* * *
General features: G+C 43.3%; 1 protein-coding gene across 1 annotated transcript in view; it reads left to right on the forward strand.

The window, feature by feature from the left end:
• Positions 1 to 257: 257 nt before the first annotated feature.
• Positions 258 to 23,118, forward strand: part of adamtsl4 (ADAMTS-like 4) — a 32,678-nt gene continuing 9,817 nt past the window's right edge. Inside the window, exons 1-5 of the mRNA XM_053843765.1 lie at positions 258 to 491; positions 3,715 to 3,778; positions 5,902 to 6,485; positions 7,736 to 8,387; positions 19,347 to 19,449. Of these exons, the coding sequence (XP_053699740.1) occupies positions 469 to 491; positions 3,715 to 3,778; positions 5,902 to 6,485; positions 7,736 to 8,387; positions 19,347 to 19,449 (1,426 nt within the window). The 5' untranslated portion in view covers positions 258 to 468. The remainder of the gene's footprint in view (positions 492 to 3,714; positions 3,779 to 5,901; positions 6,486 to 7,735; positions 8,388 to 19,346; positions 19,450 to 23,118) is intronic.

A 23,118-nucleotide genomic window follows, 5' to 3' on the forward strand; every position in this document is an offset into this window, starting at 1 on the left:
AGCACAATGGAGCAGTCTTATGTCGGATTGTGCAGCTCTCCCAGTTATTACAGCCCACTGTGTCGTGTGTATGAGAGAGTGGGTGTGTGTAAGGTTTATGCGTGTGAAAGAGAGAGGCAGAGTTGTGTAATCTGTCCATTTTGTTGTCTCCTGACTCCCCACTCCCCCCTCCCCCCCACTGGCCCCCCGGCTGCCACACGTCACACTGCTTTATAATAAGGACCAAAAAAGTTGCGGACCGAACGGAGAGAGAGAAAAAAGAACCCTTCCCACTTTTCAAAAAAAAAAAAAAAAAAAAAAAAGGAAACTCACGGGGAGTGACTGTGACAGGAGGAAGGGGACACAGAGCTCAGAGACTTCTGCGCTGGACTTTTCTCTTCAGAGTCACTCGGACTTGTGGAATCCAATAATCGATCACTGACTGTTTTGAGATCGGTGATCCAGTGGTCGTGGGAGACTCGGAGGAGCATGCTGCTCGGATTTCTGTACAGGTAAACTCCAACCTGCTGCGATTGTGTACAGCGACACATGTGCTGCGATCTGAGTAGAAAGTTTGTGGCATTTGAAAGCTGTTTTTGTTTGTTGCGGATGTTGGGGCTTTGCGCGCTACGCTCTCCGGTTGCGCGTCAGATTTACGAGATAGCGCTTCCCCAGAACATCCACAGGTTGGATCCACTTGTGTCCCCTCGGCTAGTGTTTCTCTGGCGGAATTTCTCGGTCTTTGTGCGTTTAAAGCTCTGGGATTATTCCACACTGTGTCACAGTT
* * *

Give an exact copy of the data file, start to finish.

General features: G+C 43.3%; 1 protein-coding gene across 1 annotated transcript in view; it reads left to right on the forward strand.

The window, feature by feature from the left end:
• Positions 1 to 257: 257 nt before the first annotated feature.
• Positions 258 to 23,118, forward strand: part of adamtsl4 (ADAMTS-like 4) — a 32,678-nt gene continuing 9,817 nt past the window's right edge. Inside the window, exons 1-5 of the mRNA XM_053843765.1 lie at positions 258 to 491; positions 3,715 to 3,778; positions 5,902 to 6,485; positions 7,736 to 8,387; positions 19,347 to 19,449. Of these exons, the coding sequence (XP_053699740.1) occupies positions 469 to 491; positions 3,715 to 3,778; positions 5,902 to 6,485; positions 7,736 to 8,387; positions 19,347 to 19,449 (1,426 nt within the window). The 5' untranslated portion in view covers positions 258 to 468. The remainder of the gene's footprint in view (positions 492 to 3,714; positions 3,779 to 5,901; positions 6,486 to 7,735; positions 8,388 to 19,346; positions 19,450 to 23,118) is intronic.

A 23,118-nucleotide genomic window follows, 5' to 3' on the forward strand; every position in this document is an offset into this window, starting at 1 on the left:
AGCACAATGGAGCAGTCTTATGTCGGATTGTGCAGCTCTCCCAGTTATTACAGCCCACTGTGTCGTGTGTATGAGAGAGTGGGTGTGTGTAAGGTTTATGCGTGTGAAAGAGAGAGGCAGAGTTGTGTAATCTGTCCATTTTGTTGTCTCCTGACTCCCCACTCCCCCCTCCCCCCCACTGGCCCCCCGGCTGCCACACGTCACACTGCTTTATAATAAGGACCAAAAAAGTTGCGGACCGAACGGAGAGAGAGAAAAAAGAACCCTTCCCACTTTTCAAAAAAAAAAAAAAAAAAAAAAAAGGAAACTCACGGGGAGTGACTGTGACAGGAGGAAGGGGACACAGAGCTCAGAGACTTCTGCGCTGGACTTTTCTCTTCAGAGTCACTCGGACTTGTGGAATCCAATAATCGATCACTGACTGTTTTGAGATCGGTGATCCAGTGGTCGTGGGAGACTCGGAGGAGCATGCTGCTCGGATTTCTGTACAGGTAAACTCCAACCTGCTGCGATTGTGTACAGCGACACATGTGCTGCGATCTGAGTAGAAAGTTTGTGGCATTTGAAAGCTGTTTTTGTTTGTTGCGGATGTTGGGGCTTTGCGCGCTACGCTCTCCGGTTGCGCGTCAGATTTACGAGATAGCGCTTCCCCAGAACATCCACAGGTTGGATCCACTTGTGTCCCCTCGGCTAGTGTTTCTCTGGCGGAATTTCTCGGTCTTTGTGCGTTTAAAGCTCTGGGATTATTCCACACTGTGTCACAGTT